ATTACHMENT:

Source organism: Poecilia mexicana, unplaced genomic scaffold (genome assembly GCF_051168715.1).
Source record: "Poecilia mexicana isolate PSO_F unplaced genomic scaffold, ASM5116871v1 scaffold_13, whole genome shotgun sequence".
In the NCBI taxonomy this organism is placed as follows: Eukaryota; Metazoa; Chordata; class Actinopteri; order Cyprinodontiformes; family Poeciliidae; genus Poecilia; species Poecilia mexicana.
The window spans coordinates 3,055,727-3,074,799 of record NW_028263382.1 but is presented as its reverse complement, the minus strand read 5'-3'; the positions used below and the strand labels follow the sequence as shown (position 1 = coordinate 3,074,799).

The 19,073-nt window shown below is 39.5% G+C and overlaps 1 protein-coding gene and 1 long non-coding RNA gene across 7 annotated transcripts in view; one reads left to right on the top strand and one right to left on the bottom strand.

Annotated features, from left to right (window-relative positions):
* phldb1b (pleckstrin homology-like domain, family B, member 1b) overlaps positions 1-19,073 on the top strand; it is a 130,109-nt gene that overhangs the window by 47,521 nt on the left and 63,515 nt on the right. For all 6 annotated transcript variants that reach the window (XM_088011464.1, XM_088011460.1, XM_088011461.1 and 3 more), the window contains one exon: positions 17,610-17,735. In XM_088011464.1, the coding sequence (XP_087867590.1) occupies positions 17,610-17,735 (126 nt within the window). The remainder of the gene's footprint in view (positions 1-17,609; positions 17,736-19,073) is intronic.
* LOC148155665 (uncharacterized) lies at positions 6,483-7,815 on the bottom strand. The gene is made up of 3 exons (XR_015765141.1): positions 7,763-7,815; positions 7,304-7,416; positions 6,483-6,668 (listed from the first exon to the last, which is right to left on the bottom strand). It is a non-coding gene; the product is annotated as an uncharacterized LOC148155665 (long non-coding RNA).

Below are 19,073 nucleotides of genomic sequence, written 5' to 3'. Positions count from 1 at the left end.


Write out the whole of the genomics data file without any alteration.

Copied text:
Source organism: Poecilia mexicana, unplaced genomic scaffold (genome assembly GCF_051168715.1).
Source record: "Poecilia mexicana isolate PSO_F unplaced genomic scaffold, ASM5116871v1 scaffold_13, whole genome shotgun sequence".
In the NCBI taxonomy this organism is placed as follows: Eukaryota; Metazoa; Chordata; class Actinopteri; order Cyprinodontiformes; family Poeciliidae; genus Poecilia; species Poecilia mexicana.
The window spans coordinates 3,055,727-3,074,799 of record NW_028263382.1 but is presented as its reverse complement, the minus strand read 5'-3'; the positions used below and the strand labels follow the sequence as shown (position 1 = coordinate 3,074,799).

The 19,073-nt window shown below is 39.5% G+C and overlaps 1 protein-coding gene and 1 long non-coding RNA gene across 7 annotated transcripts in view; one reads left to right on the top strand and one right to left on the bottom strand.

Annotated features, from left to right (window-relative positions):
* phldb1b (pleckstrin homology-like domain, family B, member 1b) overlaps positions 1-19,073 on the top strand; it is a 130,109-nt gene that overhangs the window by 47,521 nt on the left and 63,515 nt on the right. For all 6 annotated transcript variants that reach the window (XM_088011464.1, XM_088011460.1, XM_088011461.1 and 3 more), the window contains one exon: positions 17,610-17,735. In XM_088011464.1, the coding sequence (XP_087867590.1) occupies positions 17,610-17,735 (126 nt within the window). The remainder of the gene's footprint in view (positions 1-17,609; positions 17,736-19,073) is intronic.
* LOC148155665 (uncharacterized) lies at positions 6,483-7,815 on the bottom strand. The gene is made up of 3 exons (XR_015765141.1): positions 7,763-7,815; positions 7,304-7,416; positions 6,483-6,668 (listed from the first exon to the last, which is right to left on the bottom strand). It is a non-coding gene; the product is annotated as an uncharacterized LOC148155665 (long non-coding RNA).

Below are 19,073 nucleotides of genomic sequence, written 5' to 3'. Positions count from 1 at the left end.